• A medical certificate in case you have a medical condition that needs to be declared

How to Get New Zealand’s Driving License

If your driver’s license is not from any of the countries listed above, you will need to apply for a new license in New Zealand by taking the standard theory test and practical driving exam.

The application for getting a New Zealand driver’s license is also made at a specialist overseas conversion site. Here you will take the theory test after applying. Your application is then sent to the NZ Transport Agency, along with your foreign driver’s license, to assess its validity.

Once this assessment is completed and your application is approved, you are given a New Zealand driver license with a supervisor condition. You will only be able to drive with a supervisor in the car – this is a someone who holds a New Zealand driver’s license for at least two years. Your foreign driver’s license will not be valid anymore.

Lastly, once you receive your New Zealand photo driver license, you must return to a specialist overseas conversion site and book a practical test. Once you pass, you will be given a full New Zealand driver’s license without a supervisor condition.

Renting a Car in New Zealand

If you wish to rent a car in New Zealand, make sure you hold an appropriate driver’s license for the type of vehicle you choose. You must not allow anyone else besides you to drive the vehicle unless they are listed as authorized drivers.

You must carry the rental agreement with you and show it to the authorities when necessary. There are many popular car rental companies you can choose from, such as New Zealand Rent a Car, Avis, Budget, East Coast Car Rentals, Europcar, Hertz, or Thrifty

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Public Transportation in New Zealand

If you wonder how public transportation is like in New Zealand, you should know that it is mostly covered by buses throughout the country. Some cities like Auckland and Wellington have city-suburban rail services, but these are less common.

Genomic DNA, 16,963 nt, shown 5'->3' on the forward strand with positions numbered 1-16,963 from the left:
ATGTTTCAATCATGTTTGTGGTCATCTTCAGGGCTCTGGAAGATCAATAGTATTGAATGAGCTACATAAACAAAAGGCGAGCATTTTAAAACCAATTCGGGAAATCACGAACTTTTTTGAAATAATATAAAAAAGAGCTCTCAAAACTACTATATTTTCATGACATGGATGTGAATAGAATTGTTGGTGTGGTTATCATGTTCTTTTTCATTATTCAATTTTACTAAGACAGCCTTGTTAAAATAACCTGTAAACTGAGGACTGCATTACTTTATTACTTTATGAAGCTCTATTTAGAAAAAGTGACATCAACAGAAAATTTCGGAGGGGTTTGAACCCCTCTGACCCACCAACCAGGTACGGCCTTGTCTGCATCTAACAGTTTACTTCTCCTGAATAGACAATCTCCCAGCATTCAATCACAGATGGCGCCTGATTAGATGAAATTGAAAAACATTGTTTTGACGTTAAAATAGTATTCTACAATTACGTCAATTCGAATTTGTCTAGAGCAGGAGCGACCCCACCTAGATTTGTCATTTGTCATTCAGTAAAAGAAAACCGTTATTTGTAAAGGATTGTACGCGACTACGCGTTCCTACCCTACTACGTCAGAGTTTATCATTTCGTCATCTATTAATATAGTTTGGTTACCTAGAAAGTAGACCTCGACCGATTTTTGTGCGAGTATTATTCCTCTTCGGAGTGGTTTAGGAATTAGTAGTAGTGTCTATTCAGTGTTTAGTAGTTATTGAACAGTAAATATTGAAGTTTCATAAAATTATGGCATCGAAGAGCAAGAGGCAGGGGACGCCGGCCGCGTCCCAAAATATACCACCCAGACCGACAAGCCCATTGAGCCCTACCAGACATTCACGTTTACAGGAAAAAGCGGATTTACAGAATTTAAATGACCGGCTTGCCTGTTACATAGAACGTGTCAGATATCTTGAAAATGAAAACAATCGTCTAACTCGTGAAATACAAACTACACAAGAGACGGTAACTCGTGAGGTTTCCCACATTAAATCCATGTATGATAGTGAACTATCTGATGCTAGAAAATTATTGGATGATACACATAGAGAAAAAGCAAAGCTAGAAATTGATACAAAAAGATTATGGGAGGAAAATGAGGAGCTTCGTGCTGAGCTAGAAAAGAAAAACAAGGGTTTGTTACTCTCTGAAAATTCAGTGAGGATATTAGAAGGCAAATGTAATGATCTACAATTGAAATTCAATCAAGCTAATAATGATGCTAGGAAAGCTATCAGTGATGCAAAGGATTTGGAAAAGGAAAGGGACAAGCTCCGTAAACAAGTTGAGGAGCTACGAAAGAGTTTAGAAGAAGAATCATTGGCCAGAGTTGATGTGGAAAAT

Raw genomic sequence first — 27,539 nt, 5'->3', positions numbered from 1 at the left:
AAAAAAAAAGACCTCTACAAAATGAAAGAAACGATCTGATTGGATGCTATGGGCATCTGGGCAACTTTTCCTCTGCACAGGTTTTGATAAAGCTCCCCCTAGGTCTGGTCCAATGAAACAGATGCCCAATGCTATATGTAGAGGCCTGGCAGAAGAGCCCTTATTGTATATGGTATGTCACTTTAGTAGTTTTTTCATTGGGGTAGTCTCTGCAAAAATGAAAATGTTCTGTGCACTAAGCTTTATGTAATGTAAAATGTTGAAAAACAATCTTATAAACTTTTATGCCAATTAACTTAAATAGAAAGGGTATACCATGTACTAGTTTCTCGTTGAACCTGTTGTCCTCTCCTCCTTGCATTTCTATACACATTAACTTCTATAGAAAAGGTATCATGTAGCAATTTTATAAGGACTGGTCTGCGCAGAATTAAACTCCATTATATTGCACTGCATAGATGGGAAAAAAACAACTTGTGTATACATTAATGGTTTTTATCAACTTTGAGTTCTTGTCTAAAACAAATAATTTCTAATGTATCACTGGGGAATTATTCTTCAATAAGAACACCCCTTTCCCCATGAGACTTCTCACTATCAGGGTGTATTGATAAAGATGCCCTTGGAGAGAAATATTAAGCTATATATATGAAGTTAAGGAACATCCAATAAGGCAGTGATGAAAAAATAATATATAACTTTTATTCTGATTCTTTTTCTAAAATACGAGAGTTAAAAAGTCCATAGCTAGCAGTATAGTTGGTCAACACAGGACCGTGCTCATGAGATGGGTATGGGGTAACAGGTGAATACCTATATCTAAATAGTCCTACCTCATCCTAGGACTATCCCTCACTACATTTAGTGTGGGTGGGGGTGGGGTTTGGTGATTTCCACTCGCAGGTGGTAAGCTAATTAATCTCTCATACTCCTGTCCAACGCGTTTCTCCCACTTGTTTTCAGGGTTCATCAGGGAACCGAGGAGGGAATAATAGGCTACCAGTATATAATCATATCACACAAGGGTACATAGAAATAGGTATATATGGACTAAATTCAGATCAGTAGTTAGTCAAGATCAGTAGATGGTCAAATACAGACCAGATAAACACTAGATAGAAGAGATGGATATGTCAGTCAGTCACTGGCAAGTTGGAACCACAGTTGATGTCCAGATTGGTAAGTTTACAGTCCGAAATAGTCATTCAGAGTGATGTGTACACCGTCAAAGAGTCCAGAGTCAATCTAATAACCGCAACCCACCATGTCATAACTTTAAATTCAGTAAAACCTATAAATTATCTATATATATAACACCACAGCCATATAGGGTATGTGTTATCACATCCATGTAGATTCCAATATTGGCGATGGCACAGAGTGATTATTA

Public transportation in New Zealand is provided by private companies. The government does not directly provide transportation services—instead they set policies and invest in services that attend to the needs of the regional councils. This means the way these service providers operate varies greatly by city or region. For example, in Auckland, you can get a monthly pass that allows you to travel by both bus and train, called the AT HOP. Other cities, like Wellington, have a range of prepaid monthly cards, depending on the company you use.

Buses in New Zealand

Buses are the cheapest and most popular means of public transportation in New Zealand for both intercity travels and within main cities. Bus fares will start between 1 and 3 NZD (0,70 and 2 USD) in most cities in the country. Each city has its main service provider, so fares for both single tickets and monthly cards may differ depending on where you move.

You will find most intercity travels to be provided by Intercity and Naked Bus. Bus fares will cost 10 NZD (6.50 USD) and higher, and both companies have bus passes, which are valid for 12 months.

Trains in New Zealand

New Zealand has three main train lines, operated by KiwiRail. These lines connect bigger cities, which means trains are not common day-to-day transportation for New Zealanders. These are:

  • Auckland to Wellington (Northern Explorer)
  • Picton to Christchurch (Coastal Pacific)
  • Christchurch to the West Coast (TranzAlpine)

The cost of one train ticket would start at around 49 NZD (32 USD).

Taxis in New Zealand

You will find tax companies to be available throughout the country. You may phone a cap company or go directly to a taxi stand to catch a cab.

You may also rely on popular apps such as Uber, Green Cabs, or ihail.

Flights in New Zealand

There are two main domestic airlines in the country, Air New Zealand and Jetstar. Flying is common for longer intercity travels since most cities can be connected in an hour. It is also a common way of traveling between the North and South Islands.

Do you want to relocate? If you have never moved abroad, the process will be overwhelming, and if you have, you know the burden that lies ahead. Whatever stage you are at, InterNations GO! can help you with a complete set of relocation services, such as home finding, school search, visa solutions, and even pet relocation. Our expert expat team is ready to get your relocation going, so why not jump-start your move abroad and contact us today? Best to start early!

Updated on: July 01, 2019